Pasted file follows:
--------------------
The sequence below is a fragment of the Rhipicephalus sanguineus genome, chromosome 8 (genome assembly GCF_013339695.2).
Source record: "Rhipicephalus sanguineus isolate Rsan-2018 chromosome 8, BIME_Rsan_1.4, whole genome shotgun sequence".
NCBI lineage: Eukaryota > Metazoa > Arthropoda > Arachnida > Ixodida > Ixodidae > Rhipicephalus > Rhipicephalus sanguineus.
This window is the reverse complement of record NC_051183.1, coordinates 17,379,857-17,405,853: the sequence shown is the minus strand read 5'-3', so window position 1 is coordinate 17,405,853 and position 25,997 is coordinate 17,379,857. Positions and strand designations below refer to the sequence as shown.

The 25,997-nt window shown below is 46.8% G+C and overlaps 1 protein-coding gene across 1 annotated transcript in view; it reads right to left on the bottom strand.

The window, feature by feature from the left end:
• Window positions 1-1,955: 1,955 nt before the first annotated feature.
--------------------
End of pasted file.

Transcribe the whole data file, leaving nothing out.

The sequence below is a fragment of the Rhipicephalus sanguineus genome, chromosome 8 (genome assembly GCF_013339695.2).
Source record: "Rhipicephalus sanguineus isolate Rsan-2018 chromosome 8, BIME_Rsan_1.4, whole genome shotgun sequence".
NCBI lineage: Eukaryota > Metazoa > Arthropoda > Arachnida > Ixodida > Ixodidae > Rhipicephalus > Rhipicephalus sanguineus.
This window is the reverse complement of record NC_051183.1, coordinates 17,379,857-17,405,853: the sequence shown is the minus strand read 5'-3', so window position 1 is coordinate 17,405,853 and position 25,997 is coordinate 17,379,857. Positions and strand designations below refer to the sequence as shown.

The 25,997-nt window shown below is 46.8% G+C and overlaps 1 protein-coding gene across 1 annotated transcript in view; it reads right to left on the bottom strand.

The window, feature by feature from the left end:
• Window positions 1-1,955: 1,955 nt before the first annotated feature.